Characterization of Genes Responsible for the CO-Linked Hydrogen Production Pathway in Rubrivivax gelatinosus

Gary Vanzin, Jianping Yu, Sharon Smolinski, Vekalet Tek, Grant Pennington, Pin Ching Maness

Research output: Contribution to journalArticlepeer-review

12 Scopus Citations

Abstract

Upon exposure to carbon monoxide, the purple nonsulfur photosynthetic bacterium Rubrivivax gelatinosus produces hydrogen concomitantly with the oxidation of CO according to the equation CO + H2O ↔ CO 2 + H2. Yet little is known about the genetic elements encoding this reaction in this organism. In the present study, we use transposon mutagenesis and functional complementation to uncover three clustered genes, cooL, cooL, and cooX, in Rubrivivax gelatinosus putatively encoding part of a membrane-bound, multisubunit NiFe-hydrogenase. We present the complete amino acid sequences for the large catalytic subunit and its electron-relaying small subunit, encoded by cooH and cooL, respectively. Sequence alignment reveals a conserved region in the large subunit coordinating a binuclear [NiFe] center and a conserved region in the small subunit coordinating a [4Fe-4S] cluster. Protein purification experiments show that a protein fraction of 58 kDa molecular mass could function in H2 evolution mediated by reduced methyl viologen. Western blotting experiments show that the two hydrogenase subunits are detectable and accumulate only when cells are exposed to CO. The cooX gene encodes a putative Fe-S protein mediating electron transfer to the hydrogenase small subunit. We conclude that these three Rubrivivax proteins encompass part of a membrane-bound, multisubunit NiFe-hydrogenase belonging to the energy-converting hydrogenase (Ech) type, which has been found among diverse microbes with a common feature in coupling H2 production with proton pumping for energy generation.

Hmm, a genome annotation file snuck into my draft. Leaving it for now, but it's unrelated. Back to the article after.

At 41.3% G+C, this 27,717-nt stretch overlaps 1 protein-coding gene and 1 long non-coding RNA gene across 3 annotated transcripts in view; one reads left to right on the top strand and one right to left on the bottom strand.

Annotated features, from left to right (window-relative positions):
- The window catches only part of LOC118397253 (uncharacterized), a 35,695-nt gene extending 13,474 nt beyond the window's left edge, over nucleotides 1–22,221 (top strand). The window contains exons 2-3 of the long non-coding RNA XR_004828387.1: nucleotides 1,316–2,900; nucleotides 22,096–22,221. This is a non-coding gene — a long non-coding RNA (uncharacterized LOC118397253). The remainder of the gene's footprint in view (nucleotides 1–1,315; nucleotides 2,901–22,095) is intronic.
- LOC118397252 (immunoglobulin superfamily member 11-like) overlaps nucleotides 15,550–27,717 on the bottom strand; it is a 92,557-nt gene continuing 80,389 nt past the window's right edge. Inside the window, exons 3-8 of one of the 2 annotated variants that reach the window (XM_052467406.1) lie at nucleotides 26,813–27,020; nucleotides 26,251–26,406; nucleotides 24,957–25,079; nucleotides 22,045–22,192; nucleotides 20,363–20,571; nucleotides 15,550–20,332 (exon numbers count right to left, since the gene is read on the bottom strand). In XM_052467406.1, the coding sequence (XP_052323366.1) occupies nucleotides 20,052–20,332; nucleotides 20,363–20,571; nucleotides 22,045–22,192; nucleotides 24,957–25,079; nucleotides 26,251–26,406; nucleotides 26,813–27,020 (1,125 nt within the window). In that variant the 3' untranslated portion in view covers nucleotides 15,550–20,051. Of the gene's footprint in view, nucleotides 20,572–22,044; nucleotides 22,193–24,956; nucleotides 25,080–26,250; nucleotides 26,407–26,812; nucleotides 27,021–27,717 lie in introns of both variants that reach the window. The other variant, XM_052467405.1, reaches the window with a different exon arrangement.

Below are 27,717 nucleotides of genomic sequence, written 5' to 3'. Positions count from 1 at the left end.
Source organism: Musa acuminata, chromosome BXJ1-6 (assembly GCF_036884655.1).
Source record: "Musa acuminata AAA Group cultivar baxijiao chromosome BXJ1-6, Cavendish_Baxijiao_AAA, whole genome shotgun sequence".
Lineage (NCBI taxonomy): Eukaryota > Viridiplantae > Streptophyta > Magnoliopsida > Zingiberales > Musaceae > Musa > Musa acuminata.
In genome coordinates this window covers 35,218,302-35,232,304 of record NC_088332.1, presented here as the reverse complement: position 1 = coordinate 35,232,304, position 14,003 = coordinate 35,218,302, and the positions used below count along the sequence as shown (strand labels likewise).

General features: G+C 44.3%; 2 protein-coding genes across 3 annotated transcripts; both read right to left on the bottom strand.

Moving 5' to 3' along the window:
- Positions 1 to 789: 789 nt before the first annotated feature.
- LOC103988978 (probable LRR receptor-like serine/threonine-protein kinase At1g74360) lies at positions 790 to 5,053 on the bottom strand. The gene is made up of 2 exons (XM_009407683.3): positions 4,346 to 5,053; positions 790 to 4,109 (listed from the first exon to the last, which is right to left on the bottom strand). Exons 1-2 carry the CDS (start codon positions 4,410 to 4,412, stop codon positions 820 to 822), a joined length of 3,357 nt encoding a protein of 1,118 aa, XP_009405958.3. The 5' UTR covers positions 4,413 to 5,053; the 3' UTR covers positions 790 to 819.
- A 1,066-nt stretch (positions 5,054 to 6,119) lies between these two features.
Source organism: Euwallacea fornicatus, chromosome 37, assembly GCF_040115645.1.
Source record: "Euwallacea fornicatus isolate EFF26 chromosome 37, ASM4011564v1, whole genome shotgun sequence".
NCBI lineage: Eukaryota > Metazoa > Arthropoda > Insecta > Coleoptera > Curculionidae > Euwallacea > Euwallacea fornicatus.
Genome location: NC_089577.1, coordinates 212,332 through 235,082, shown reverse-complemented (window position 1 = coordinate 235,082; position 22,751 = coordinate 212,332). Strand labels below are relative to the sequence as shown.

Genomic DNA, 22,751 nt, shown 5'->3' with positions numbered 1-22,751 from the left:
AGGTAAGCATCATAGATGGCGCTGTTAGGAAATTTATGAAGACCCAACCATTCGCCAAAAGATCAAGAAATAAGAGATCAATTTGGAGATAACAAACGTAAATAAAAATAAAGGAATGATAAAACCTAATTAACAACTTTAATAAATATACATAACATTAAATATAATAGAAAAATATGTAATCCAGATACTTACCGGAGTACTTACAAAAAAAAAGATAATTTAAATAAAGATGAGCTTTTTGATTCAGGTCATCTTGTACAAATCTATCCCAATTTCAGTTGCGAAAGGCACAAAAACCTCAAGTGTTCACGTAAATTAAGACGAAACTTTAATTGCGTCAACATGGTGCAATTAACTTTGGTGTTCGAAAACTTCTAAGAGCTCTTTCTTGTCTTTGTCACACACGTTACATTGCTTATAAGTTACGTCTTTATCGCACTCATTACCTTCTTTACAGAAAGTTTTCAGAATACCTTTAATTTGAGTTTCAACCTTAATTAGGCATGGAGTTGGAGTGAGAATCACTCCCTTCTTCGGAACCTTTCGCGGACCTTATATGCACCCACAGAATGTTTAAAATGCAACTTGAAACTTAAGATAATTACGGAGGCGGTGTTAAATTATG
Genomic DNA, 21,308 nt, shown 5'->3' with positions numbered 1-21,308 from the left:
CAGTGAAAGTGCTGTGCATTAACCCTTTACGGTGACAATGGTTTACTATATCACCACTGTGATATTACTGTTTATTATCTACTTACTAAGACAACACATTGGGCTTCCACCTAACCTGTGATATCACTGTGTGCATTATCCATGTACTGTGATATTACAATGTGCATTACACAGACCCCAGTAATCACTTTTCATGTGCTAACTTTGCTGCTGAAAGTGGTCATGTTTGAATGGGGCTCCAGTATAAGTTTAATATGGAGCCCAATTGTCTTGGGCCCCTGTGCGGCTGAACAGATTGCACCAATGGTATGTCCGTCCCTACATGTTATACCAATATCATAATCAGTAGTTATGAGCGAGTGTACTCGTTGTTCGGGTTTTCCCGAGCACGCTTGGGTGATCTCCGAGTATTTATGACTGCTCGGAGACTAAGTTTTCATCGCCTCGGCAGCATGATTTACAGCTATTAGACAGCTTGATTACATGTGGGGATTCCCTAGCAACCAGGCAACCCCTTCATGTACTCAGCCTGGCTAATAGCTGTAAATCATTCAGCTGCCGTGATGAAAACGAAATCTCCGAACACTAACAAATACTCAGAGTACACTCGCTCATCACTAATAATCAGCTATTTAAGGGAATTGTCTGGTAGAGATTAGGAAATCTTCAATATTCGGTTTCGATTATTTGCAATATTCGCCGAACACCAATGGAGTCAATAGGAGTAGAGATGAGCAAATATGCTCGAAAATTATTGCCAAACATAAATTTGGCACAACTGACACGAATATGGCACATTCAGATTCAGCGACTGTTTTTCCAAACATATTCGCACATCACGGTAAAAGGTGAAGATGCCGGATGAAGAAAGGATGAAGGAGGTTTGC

Original languageAmerican English
Pages (from-to)3715-3722
Number of pages8
JournalApplied and Environmental Microbiology
Volume76
Issue number11
DOIs
StatePublished - 2010

NREL Publication Number

  • NREL/JA-270-45170

Keywords

  • bioscience
  • hydrogen

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